Return to the Plumbing Forum | Post a Follow-Up

 o
Gas hot water heater with high R-value insulation

Posted by peggydobbs (My Page) on
Mon, Dec 11, 06 at 18:57

I have located 2 gas hot water heaters (a Kenmore Power Miser 12 & a Bradford White M4) with 2" insulation. The Kenmore specs say that the 2" insulation has an R value of 16 (R16).

Does anyone know of a manufacturer that offers even more insulation (i.e. more than 2 inches or an R value higher than 16)?

Many thanks. And please, no responses saying I should go "tankless"--it's not cost effective to retrofit--I've looked into it, believe me.


Follow-Up Postings:

 o
RE: Gas hot water heater with high R-value insulation

You're probably having a hard time finding one because more insulation means larger, more expensive outer shells and more problems to fit these in tight spaces. The simplest and cheapest solution if you want more insulation is to just add a water heater insulation blanket to the exterior. However, if you already had R-16, doubling the insulation would not necessarily save a huge amount of energy. R-16 probably saves 95% of the heat loss compared to an uninsulated tank, So twice as much insulation might save you another 2%. Is that enough to make a difference to you? Also, where is this water heater to be located...inside the house, or unheated garage?


 o
RE: Gas hot water heater with high R-value insulation

The hot water tank is in an unheated basement. I don't think it ever gets below about 50 degrees F, however.


 o
RE: Gas hot water heater with high R-value insulation

Hi Peggy.

One thing I considered doing (but haven't yet)is boxing in my gas water heater, so it would be in its own little room. That would save quite a bit of insulation, and enable me to run the combustion air to an enclosed space so that the heater wasn't pulling cold air across the sills and such.

Just FWIW.

:-)M


 o
RE: Gas hot water heater with high R-value insulation

Dear Mark,

I believe that direct venting pulls air in from the outside directly into the heater, thus (as you say) avoiding pulling air from the room, which is replaced by (cold) air from the outside.

Unfortunately, I prefer not to direct vent for the same reason that I don't want to go "tankless", namely, I don't want to run a pipe or pipes through the side of my house.

You are right, however, that doing so would save energy.

Thanks, Peggy


 o
RE: Gas hot water heater with high R-value insulation

I am looking to replace a old scout hot water heater that was a mobile home type with something of super high efficiency as possible. I am stuck with electric but is there one that is super insulated in the electric type at 30 gallons. Maybe even 25 gallon? I am single and dont use much hot water. I may install a demand timer since after 7 PM my hot water needs are rare, and have turn on around 7 am. I plan to also insulate the Box it will sit in. I am trying to get my electric bill as low os possible and the hot water heater is about 80% of my electric use right now. With a gay water heater I rarely went over $20 a month and most times was right around $16.00 a month, thsi hot water heater is using almost $30 maybe more a month by itself. I wash clothes in cold water do all the right things.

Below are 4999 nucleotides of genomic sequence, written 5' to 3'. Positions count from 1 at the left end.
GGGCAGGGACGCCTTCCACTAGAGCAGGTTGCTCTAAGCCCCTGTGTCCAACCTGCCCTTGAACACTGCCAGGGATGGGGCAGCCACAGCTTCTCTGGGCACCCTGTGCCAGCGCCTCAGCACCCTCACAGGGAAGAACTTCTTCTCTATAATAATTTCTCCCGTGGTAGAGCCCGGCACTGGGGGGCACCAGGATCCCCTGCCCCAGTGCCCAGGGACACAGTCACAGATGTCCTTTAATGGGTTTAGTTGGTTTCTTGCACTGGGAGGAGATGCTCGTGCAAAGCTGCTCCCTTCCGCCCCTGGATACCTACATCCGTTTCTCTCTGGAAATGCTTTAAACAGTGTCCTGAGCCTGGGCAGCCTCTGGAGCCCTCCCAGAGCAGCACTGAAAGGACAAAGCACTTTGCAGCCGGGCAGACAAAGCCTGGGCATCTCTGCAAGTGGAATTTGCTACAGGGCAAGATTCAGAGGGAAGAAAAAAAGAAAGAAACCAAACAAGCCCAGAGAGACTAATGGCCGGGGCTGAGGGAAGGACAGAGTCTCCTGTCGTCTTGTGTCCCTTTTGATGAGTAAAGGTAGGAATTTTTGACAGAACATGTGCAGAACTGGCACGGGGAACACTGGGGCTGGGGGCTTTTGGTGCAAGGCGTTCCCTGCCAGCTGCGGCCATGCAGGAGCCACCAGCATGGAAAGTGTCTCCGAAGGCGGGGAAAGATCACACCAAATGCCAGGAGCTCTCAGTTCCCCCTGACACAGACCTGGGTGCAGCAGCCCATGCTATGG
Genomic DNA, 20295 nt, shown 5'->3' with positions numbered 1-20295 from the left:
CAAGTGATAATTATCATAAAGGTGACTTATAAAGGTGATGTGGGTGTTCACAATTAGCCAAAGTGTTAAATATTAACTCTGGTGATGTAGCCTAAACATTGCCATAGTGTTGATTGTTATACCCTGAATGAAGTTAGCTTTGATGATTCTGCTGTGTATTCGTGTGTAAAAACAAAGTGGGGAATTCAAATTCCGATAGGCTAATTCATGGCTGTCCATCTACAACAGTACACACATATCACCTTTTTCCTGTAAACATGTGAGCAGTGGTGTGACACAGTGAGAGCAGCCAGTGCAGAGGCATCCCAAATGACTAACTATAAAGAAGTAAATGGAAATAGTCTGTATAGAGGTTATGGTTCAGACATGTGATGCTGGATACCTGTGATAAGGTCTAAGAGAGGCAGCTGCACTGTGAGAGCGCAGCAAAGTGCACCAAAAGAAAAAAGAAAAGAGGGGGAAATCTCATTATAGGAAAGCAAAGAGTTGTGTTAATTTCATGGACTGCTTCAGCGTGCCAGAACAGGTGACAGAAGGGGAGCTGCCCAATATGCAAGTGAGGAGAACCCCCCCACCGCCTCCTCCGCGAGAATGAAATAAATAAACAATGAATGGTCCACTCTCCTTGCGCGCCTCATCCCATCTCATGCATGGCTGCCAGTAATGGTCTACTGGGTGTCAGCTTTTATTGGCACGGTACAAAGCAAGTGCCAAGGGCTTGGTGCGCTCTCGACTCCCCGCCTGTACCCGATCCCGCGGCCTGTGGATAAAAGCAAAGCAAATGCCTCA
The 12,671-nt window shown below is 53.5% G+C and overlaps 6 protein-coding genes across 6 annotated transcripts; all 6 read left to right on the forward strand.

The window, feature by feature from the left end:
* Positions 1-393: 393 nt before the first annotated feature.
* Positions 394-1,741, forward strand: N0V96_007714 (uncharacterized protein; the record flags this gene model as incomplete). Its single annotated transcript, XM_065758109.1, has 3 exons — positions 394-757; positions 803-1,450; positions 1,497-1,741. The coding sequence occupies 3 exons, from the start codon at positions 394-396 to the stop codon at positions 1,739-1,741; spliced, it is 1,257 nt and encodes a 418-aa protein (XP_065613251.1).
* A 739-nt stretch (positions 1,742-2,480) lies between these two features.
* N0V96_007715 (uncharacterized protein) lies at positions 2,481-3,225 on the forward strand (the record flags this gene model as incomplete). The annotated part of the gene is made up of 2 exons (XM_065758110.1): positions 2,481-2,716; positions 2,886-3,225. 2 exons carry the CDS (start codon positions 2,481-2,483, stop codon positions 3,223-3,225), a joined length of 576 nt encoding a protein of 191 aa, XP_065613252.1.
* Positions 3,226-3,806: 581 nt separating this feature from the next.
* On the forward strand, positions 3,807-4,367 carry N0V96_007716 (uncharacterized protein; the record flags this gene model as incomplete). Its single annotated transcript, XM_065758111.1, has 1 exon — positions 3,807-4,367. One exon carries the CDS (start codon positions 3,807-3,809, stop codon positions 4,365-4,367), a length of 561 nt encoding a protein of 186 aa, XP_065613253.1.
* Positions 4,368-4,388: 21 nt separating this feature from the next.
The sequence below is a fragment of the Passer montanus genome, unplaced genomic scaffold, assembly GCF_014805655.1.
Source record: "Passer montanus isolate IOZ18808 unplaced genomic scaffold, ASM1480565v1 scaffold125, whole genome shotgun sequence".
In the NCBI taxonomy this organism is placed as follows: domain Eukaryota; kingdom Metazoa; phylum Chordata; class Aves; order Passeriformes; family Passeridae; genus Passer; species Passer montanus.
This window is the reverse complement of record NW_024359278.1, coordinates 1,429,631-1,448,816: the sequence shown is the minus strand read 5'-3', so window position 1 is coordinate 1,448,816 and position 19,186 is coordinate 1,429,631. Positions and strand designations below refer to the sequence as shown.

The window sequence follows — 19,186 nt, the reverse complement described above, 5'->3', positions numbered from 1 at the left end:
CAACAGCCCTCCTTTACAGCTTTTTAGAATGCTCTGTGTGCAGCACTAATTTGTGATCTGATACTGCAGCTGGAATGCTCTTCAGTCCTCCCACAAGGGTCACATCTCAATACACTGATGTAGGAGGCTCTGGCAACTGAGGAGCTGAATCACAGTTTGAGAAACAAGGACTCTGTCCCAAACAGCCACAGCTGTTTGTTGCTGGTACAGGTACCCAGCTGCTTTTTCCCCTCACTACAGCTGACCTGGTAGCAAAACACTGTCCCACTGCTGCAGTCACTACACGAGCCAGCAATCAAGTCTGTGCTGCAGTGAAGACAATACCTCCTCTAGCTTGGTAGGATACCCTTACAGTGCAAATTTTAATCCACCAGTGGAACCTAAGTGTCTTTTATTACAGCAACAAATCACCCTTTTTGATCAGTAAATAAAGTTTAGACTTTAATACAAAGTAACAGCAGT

my email is jimmi3577@yahoo.com for any ideas


 o
RE: Gas hot water heater with high R-value insulation

You may want to look at heat pump water heaters.. that's the highest efficiency possible. Very expensive, though.


 o
RE: Gas hot water heater with high R-value insulation

Just to clear up an issue:

Virtually all electric resistance water heaters are near 100% efficient. That is to say that they convert almost all of the energy input into hot water.

Separate issue from efficiency:
They do have standby heat loss-- although that is not as much as a similarly insulated gas heater.

To answer both the OP question and James' question: A 2" foam insulation, which has an R-16, is common. Less expensive models will have an R-8.

It is usually less expensive to buy a heater with an R-16 and then add a blanket (R-10) for $20 than to spend lots of money on a "super insulated heater". If you have achieved an R-26 on your heater, I would look for other ways to conserve energy. CF light bulbs, for example, would have a much greater payback.


 o
RE: Gas hot water heater with high R-value insulation

My brother bought a new water heater about 3 years ago now but it was electric, but has 3" foam insulation in it-or so it said on the book. You might find a gas one like it. He got it at Lowes and it is a Maytag. Don't think they have Maytag now but not sure. You might check their website and see what they have and where dealers would be close to you.


 o Post a Follow-Up

Please Note: Only registered members are able to post messages to this forum.

    If you are a member, please log in.

    If you aren't yet a member, join now!


Return to the Plumbing Forum

Information about Posting

  • You must be logged in to post a message. Once you are logged in, a posting window will appear at the bottom of the messages. If you are not a member, please register for an account.
  • Please review our Rules of Play before posting.
  • Posting is a two-step process. Once you have composed your message, you will be taken to the preview page. You will then have a chance to review your post, make changes and upload photos.
  • After posting your message, you may need to refresh the forum page in order to see it.
  • Before posting copyrighted material, please read about Copyright and Fair Use.
  • We have a strict no-advertising policy!
  • If you would like to practice posting or uploading photos, please visit our Test forum.
  • If you need assistance, please Contact Us and we will be happy to help.


Learn more about in-text links on this page here